7135 A kanshitsu (dry lacquer) kōgo (incense box) decorated with a crab
Impressed seal: Hyakkeisai
Japan 19th century Edo period
Dimensions: H. 1¼” x D. 4” (3cm x 10cm)
Kanshitsu kani kogo, Hyakkeisai saku (Dry lacquer crab kogo made by Hyakkeisai)
Kōdō (the way of incense) is the Japanese art of appreciating incense and involves the use of various scents taken from exotic woods which are then used within a structure of codified conduct.
This practice includes all aspects of the incense process and the associated kōdōgu (accessories) which include kō (incense), korō (incense burner) and kogo (incense box). These items are indispensible when pursuing activities such as the incense-comparing games kumikō and genjikō which consist of passing a kōro from one participant to another and trying to identify the scent.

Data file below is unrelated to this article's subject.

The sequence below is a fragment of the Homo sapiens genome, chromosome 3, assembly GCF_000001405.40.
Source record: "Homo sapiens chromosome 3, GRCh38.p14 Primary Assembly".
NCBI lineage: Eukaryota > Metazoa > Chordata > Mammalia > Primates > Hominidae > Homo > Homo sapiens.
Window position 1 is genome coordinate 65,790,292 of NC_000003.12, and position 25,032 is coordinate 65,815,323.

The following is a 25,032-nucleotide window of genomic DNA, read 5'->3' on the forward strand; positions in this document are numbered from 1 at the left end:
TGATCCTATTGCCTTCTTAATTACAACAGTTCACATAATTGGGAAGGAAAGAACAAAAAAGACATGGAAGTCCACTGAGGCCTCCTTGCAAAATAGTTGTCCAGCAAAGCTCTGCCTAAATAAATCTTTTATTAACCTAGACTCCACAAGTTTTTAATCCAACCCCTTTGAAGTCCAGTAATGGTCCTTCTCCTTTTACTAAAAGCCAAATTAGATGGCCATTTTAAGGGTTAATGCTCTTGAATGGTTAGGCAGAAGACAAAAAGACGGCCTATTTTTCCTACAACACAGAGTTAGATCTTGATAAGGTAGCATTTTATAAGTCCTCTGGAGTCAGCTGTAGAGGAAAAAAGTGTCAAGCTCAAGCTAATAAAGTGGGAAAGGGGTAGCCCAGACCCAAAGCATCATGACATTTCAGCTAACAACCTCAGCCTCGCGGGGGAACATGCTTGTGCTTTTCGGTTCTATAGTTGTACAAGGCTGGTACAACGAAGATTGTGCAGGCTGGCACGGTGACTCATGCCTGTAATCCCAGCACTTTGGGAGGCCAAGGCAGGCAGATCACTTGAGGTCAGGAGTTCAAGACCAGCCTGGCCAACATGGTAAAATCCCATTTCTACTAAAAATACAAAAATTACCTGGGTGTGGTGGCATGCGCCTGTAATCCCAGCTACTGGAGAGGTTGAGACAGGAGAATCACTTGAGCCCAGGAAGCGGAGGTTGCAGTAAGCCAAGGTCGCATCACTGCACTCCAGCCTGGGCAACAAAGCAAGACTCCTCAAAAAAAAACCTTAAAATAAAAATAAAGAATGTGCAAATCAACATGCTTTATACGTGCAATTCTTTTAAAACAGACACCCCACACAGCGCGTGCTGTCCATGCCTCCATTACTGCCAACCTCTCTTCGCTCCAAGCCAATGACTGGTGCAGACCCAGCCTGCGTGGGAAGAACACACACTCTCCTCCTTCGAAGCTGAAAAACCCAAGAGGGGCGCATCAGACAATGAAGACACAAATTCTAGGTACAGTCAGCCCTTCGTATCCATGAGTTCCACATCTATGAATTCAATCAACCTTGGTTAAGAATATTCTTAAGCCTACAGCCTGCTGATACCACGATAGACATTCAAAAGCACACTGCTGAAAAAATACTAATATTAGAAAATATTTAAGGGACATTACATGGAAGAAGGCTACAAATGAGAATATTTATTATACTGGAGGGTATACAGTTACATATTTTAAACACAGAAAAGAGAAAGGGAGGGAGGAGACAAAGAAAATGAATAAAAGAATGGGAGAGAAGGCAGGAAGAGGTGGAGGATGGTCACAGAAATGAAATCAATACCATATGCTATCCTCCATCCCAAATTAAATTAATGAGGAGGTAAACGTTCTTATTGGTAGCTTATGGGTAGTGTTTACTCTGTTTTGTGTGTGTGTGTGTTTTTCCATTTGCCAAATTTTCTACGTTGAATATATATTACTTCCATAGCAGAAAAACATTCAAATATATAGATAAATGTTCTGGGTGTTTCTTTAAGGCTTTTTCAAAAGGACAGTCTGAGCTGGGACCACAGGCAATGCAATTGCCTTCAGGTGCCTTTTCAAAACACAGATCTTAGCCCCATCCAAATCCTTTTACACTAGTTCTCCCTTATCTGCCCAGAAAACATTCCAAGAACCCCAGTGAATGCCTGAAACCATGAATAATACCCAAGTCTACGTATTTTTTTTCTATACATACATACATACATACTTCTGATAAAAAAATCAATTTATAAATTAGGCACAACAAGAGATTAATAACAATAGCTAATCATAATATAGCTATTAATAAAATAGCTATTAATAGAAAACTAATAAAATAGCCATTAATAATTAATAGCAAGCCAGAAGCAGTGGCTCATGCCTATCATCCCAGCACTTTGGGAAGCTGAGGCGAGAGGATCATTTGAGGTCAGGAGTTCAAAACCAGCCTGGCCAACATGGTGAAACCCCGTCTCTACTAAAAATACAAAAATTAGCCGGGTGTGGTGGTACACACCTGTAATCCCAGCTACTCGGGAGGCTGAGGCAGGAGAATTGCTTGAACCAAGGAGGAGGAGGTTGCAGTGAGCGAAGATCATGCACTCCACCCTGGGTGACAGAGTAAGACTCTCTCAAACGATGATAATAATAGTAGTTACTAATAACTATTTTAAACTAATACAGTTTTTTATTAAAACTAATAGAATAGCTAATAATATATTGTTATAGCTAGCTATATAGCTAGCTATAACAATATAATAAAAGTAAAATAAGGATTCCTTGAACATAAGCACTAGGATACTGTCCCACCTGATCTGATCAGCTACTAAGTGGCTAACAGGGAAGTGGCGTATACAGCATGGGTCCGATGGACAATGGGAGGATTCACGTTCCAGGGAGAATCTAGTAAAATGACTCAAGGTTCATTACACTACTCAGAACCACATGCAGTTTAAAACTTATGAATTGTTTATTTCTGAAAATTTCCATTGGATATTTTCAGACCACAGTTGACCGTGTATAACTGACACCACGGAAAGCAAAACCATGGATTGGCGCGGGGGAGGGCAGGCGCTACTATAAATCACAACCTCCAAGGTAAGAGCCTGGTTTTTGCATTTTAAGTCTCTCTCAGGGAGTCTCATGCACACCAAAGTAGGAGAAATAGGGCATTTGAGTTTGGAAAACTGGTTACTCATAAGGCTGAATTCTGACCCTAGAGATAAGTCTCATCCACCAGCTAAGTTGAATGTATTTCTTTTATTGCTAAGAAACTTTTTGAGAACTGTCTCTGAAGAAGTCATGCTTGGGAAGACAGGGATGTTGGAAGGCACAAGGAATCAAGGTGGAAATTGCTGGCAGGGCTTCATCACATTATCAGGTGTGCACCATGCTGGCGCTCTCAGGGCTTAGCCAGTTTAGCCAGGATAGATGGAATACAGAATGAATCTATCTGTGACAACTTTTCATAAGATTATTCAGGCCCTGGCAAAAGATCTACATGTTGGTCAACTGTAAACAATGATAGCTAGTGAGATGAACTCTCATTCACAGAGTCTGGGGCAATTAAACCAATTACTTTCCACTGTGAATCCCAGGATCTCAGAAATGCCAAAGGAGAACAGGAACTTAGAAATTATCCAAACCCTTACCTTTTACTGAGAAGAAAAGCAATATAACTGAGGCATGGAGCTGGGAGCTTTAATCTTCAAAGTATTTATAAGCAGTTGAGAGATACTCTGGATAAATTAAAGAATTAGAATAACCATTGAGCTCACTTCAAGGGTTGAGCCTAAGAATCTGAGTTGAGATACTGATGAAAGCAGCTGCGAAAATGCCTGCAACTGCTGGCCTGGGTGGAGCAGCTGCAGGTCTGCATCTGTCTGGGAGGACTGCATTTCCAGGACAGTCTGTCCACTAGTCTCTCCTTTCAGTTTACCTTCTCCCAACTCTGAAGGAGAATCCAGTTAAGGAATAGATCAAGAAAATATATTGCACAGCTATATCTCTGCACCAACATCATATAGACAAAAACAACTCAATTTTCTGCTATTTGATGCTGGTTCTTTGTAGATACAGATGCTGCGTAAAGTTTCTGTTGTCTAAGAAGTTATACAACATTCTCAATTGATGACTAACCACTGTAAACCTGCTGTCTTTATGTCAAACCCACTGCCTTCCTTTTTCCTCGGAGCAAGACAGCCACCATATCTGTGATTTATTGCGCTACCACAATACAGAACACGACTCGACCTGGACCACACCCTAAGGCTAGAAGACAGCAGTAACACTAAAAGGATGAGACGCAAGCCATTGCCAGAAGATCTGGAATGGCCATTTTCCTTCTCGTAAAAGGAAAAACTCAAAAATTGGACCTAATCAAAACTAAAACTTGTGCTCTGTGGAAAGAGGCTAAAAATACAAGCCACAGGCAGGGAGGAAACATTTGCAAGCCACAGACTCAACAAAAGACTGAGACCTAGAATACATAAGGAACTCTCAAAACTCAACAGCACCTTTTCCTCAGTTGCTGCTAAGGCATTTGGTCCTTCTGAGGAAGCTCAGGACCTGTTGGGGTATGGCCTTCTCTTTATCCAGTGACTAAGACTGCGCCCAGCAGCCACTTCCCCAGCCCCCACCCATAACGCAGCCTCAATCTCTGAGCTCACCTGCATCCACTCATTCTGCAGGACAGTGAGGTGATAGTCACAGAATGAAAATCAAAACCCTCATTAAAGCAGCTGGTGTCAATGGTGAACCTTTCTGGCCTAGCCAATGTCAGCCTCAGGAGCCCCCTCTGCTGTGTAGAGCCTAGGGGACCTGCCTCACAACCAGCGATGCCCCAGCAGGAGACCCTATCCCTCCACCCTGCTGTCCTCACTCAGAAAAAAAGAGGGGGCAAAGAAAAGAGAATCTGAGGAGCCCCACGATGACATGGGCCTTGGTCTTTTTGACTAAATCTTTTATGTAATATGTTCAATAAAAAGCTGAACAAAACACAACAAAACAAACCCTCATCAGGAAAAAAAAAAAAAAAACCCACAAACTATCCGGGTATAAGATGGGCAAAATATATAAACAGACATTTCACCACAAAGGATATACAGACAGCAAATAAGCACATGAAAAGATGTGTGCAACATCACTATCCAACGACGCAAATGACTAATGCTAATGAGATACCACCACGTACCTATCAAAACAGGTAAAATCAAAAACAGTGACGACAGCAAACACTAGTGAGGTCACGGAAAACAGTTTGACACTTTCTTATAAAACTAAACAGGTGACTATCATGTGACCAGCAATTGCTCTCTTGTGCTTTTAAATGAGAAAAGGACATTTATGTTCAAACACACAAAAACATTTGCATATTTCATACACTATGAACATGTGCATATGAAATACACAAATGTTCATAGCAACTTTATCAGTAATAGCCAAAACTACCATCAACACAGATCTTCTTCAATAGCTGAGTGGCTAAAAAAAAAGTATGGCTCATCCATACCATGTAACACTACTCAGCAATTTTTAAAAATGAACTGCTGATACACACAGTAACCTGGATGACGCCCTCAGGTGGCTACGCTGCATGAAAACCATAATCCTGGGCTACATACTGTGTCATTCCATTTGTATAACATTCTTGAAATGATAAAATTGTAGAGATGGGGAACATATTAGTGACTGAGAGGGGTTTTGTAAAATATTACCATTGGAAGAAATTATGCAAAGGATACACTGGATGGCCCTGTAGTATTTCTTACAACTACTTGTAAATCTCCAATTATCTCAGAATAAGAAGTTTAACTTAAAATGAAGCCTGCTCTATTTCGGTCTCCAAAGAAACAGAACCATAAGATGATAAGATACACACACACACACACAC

Kōdō is considered as one of the three classical Japanese arts of refinement, together with ikebana (flower arrangements) and chadō (the tea ceremony). As in the schools of chadō and ikebana, incense schools are ruled by an Iemoto (principal), a title which is bestowed almost exclusively on a hereditary basis. The oldest kōdō schools were founded in Kyoto during the Muromachi period (1338-1573), when it became a pastime favoured by the ruling Ashikaga shoguns.